Submitted to: National Cotton Council Beltwide Cotton Conference
Publication Type: Proceedings
Publication Acceptance Date: 2/5/1998
Publication Date: N/A
Interpretive Summary: The effect of environmental factors on cotton photosynthesis was studied in nearly natural conditions, but where these factors could be controlled, varied independently and systematically. It was shown that doubling atmospheric carbon dioxide increased canopy photosynthesis about 50% in high light and when other conditions were not limiting. The effect of high CO2 on photosynthesis becomes progressively less as other factors (e.g. temperature, nutrients or water) become limiting. Photosynthesis of the canopy becomes progressively less soon after flowering even in uniform radiation environment because of canopy leaf aging. When the leaf aging phenomium is combined with the seasonal decline in solar radiation, it becomes apparent that photosynthesis severly limits crop growth. Boll growth normally consumes a lot of the available photosynthates and limits leaf and stem growth. This results in fewer, highly productive, new leaves being produced. In our present-day production environment, flowering occurs during late July and August, the hottest time of the year. High temperatures during that period cause fruit abscission soon after flowering. This high temperature injury is apparently due to damage to the flower parts, not to the photosynthesis process since photosynthesis proceeded at a high rate in crops that lost their young fruit.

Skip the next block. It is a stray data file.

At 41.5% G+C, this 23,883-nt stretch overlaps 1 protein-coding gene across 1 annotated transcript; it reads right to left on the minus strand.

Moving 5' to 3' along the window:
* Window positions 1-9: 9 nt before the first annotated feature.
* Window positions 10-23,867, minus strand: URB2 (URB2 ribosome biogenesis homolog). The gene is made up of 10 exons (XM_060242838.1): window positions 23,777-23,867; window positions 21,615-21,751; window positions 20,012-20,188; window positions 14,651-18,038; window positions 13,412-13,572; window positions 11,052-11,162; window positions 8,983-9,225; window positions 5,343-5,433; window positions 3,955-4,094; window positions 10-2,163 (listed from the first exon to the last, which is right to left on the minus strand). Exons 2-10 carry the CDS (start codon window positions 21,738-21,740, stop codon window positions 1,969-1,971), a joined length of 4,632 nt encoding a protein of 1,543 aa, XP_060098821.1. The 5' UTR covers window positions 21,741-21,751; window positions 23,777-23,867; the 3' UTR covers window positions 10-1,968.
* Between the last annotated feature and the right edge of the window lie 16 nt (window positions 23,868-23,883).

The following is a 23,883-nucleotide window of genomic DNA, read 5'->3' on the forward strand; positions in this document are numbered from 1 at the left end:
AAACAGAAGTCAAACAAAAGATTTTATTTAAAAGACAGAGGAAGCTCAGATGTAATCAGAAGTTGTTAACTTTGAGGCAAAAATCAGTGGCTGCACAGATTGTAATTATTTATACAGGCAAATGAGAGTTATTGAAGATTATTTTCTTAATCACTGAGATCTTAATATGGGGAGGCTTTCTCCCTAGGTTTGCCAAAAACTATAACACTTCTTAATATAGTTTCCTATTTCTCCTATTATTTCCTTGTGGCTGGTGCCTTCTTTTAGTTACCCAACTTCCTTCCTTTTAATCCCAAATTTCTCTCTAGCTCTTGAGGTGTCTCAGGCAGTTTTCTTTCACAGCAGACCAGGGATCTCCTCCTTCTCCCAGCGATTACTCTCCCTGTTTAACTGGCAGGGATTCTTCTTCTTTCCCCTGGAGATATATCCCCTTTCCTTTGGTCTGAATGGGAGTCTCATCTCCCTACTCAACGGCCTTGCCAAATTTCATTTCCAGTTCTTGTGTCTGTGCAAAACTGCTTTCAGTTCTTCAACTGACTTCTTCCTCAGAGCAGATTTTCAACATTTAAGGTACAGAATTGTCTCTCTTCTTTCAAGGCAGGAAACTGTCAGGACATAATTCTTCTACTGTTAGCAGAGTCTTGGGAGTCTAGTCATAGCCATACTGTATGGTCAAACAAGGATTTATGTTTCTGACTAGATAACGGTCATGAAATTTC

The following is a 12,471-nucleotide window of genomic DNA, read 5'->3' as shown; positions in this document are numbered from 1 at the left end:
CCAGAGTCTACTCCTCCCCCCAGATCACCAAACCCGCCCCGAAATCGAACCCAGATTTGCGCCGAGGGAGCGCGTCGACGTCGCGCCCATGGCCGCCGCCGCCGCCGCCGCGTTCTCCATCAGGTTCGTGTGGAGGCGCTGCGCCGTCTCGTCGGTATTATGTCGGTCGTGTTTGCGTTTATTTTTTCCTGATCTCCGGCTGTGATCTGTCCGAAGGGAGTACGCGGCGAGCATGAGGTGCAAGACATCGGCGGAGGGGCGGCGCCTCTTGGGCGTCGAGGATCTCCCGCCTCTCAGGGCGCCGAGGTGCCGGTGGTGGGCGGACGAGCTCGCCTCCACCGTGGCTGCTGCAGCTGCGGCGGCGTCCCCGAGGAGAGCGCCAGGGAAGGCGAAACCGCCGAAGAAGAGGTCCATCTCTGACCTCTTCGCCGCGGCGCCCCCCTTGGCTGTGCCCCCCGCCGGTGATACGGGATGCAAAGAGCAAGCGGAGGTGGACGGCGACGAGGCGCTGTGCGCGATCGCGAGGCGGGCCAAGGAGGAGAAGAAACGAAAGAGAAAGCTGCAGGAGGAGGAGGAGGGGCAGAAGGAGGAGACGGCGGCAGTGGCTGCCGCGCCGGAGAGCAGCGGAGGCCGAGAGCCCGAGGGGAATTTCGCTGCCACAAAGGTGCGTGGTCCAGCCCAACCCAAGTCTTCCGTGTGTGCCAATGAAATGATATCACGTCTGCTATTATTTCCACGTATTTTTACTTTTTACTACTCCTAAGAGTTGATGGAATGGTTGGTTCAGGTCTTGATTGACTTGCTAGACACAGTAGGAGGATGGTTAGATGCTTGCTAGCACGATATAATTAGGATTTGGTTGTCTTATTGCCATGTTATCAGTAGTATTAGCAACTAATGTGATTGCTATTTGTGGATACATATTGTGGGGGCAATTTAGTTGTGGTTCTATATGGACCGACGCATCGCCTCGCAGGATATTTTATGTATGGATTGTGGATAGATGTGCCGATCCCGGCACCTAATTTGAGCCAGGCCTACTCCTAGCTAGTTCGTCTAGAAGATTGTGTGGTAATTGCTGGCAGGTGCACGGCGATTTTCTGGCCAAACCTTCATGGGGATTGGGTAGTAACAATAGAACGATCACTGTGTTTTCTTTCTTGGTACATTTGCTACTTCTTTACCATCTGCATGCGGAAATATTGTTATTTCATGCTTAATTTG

Technical Abstract: The relation between photosynthesis and environmental factors is presented. Here, we report the results from cotton plants grown in naturally-lit plant growth chambers in which temperature, CO2, water, and nutrients were controlled and varied systematically. Photosynthesis of crop canopies was measured continuously along with other related abiotic and vegetative growth parameters. Photosynthesis is the driving process of dry matter production, but factors affecting vegetative growth and development are important aspects of cotton production. Canopy photosynthesis is not light saturated in Midsouth radiation environments. Present-day cropping practices allow the crop demand for photosynthates to occur during declining solar radiation. Current atmospheric CO2 levels are limiting cotton production, and rising CO2 will benefit cotton growth and yield. Temperature has a small effect on canopy photosynthesis and thus primary production is sustained in a wide range of temperatures. Temperature however, strongly influences vegetative growth and development and thus light capture during vegetative period, and light conversion efficiency during much of the boll-filling period. Temperature above 28 C limits both vegetative growth and more importantly boll retention or sink capacity. Water, nitrogen and potassium deficits decrease leaf growth more than photosynthesis. Thus, crop production is a function of many processes from cellular to canopy levels. Increasing production and yield requires knowledge of processes at all levels.